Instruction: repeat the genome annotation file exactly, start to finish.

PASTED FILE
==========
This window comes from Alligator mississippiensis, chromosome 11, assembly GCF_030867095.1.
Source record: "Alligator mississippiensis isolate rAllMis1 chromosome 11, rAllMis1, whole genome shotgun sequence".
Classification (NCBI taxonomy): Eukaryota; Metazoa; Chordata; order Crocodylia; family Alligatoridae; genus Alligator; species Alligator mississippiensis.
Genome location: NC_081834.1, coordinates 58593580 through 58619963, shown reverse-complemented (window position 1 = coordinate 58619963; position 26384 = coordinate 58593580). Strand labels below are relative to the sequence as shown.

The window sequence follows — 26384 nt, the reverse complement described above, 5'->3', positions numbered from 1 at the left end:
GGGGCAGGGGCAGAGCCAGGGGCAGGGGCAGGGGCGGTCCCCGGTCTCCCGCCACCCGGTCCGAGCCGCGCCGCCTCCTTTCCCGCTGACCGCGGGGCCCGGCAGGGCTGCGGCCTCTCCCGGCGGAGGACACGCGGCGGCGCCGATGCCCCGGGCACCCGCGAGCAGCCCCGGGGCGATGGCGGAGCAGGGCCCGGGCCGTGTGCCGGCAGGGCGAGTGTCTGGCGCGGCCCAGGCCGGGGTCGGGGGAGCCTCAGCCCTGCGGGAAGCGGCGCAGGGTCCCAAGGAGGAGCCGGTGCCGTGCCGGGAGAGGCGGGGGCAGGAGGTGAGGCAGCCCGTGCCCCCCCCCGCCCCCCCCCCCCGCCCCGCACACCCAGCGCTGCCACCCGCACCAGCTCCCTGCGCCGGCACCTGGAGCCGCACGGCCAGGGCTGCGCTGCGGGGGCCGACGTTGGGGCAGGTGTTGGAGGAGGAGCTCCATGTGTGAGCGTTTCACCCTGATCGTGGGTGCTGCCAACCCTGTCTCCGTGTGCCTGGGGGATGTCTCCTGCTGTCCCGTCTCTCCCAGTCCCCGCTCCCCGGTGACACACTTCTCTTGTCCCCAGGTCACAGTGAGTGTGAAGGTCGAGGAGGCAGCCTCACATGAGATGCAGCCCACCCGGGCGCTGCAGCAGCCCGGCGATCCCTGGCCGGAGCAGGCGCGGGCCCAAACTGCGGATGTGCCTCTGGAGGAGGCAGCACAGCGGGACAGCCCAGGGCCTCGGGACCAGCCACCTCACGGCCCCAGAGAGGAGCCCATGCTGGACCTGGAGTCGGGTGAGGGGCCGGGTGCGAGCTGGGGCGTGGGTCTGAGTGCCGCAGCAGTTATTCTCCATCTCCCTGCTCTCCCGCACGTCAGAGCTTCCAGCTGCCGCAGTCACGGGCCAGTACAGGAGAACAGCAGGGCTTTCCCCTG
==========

This window comes from Alligator mississippiensis, chromosome 11, assembly GCF_030867095.1.
Source record: "Alligator mississippiensis isolate rAllMis1 chromosome 11, rAllMis1, whole genome shotgun sequence".
Classification (NCBI taxonomy): Eukaryota; Metazoa; Chordata; order Crocodylia; family Alligatoridae; genus Alligator; species Alligator mississippiensis.
Genome location: NC_081834.1, coordinates 58593580 through 58619963, shown reverse-complemented (window position 1 = coordinate 58619963; position 26384 = coordinate 58593580). Strand labels below are relative to the sequence as shown.

The window sequence follows — 26384 nt, the reverse complement described above, 5'->3', positions numbered from 1 at the left end:
GGGGCAGGGGCAGAGCCAGGGGCAGGGGCAGGGGCGGTCCCCGGTCTCCCGCCACCCGGTCCGAGCCGCGCCGCCTCCTTTCCCGCTGACCGCGGGGCCCGGCAGGGCTGCGGCCTCTCCCGGCGGAGGACACGCGGCGGCGCCGATGCCCCGGGCACCCGCGAGCAGCCCCGGGGCGATGGCGGAGCAGGGCCCGGGCCGTGTGCCGGCAGGGCGAGTGTCTGGCGCGGCCCAGGCCGGGGTCGGGGGAGCCTCAGCCCTGCGGGAAGCGGCGCAGGGTCCCAAGGAGGAGCCGGTGCCGTGCCGGGAGAGGCGGGGGCAGGAGGTGAGGCAGCCCGTGCCCCCCCCCGCCCCCCCCCCCCGCCCCGCACACCCAGCGCTGCCACCCGCACCAGCTCCCTGCGCCGGCACCTGGAGCCGCACGGCCAGGGCTGCGCTGCGGGGGCCGACGTTGGGGCAGGTGTTGGAGGAGGAGCTCCATGTGTGAGCGTTTCACCCTGATCGTGGGTGCTGCCAACCCTGTCTCCGTGTGCCTGGGGGATGTCTCCTGCTGTCCCGTCTCTCCCAGTCCCCGCTCCCCGGTGACACACTTCTCTTGTCCCCAGGTCACAGTGAGTGTGAAGGTCGAGGAGGCAGCCTCACATGAGATGCAGCCCACCCGGGCGCTGCAGCAGCCCGGCGATCCCTGGCCGGAGCAGGCGCGGGCCCAAACTGCGGATGTGCCTCTGGAGGAGGCAGCACAGCGGGACAGCCCAGGGCCTCGGGACCAGCCACCTCACGGCCCCAGAGAGGAGCCCATGCTGGACCTGGAGTCGGGTGAGGGGCCGGGTGCGAGCTGGGGCGTGGGTCTGAGTGCCGCAGCAGTTATTCTCCATCTCCCTGCTCTCCCGCACGTCAGAGCTTCCAGCTGCCGCAGTCACGGGCCAGTACAGGAGAACAGCAGGGCTTTCCCCTG